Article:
Newswise — Alzheimer’s disease symptoms, such as memory loss or cognitive decline, can present in different ways among people with diverse ethnic backgrounds. Researchers know that a complex mix of social, behavioral, and genetic variables can impact the onset and progression of this disease. Recent studies show that the multiple genetic markers of Alzheimer’s can vary among diverse populations, which makes it essential to include a broad range of people in large studies that aim to understand this disease.    

Jonathan Haines, PhD, with Case Western Reserve University School of Medicine will lead a national collaboration to expand big data genetic research into Alzheimer’s disease to include stronger representation from African-American and Hispanic communities. Funding for the research – $14.6 million to be awarded over multiple years – is from the National Institute on Aging at the National Institutes of Health. Haines is the Chair of the School of Medicine’s Department of Population and Quantitative Health Sciences, and will be joined in leading the study by William Bush, PhD, associate professor with the department.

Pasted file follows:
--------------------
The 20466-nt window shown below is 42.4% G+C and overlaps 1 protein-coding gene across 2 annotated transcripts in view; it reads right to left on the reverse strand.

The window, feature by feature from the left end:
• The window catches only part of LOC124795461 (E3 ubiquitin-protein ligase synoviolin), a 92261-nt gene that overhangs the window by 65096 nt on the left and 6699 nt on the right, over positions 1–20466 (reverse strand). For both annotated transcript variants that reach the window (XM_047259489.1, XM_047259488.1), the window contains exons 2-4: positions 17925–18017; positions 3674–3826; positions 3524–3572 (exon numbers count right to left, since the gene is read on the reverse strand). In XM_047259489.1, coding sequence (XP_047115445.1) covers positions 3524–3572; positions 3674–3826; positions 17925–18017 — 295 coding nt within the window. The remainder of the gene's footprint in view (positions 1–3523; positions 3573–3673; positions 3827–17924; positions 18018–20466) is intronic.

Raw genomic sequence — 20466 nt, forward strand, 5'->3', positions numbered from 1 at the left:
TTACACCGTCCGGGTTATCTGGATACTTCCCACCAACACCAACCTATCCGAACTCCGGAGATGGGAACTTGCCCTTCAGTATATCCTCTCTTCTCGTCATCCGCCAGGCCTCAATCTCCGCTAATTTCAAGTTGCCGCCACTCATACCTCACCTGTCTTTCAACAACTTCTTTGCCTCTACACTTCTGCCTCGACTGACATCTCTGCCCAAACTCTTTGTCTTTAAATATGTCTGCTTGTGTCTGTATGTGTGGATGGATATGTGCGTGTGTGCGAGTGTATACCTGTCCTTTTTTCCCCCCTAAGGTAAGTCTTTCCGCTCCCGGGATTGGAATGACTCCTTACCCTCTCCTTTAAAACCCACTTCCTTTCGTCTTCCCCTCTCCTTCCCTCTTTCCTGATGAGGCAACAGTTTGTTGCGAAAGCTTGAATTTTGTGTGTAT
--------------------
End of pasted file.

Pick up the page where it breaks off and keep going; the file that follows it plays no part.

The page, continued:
“All communities are touched by Alzheimer’s, so it is important for researchers to include everyone,” said Haines. “By using large and diverse genetic databases, we may find unexpected correlations that provide surprise breakthroughs for specific communities, and that may point to new understanding about the disease in general.”    

Haines will be collaborating with colleagues from a number of research institutions and universities across the country, including:  University of Miami, Boston University, Columbia University, the University of Washington, and the University of Pennsylvania.

Haines also serves as the director of the Cleveland Institute for Computational Biology, a collaborative among Case Western Reserve University School of Medicine, University Hospitals, and the Cleveland Clinic.

# # #

About the Department of Population and Quantitative Health Sciences at Case Western Reserve University School of Medicine.  

About the Cleveland Institute for Computational Biology

About NIH’s National Institute on Aging

Grant No Link: NIH/NIA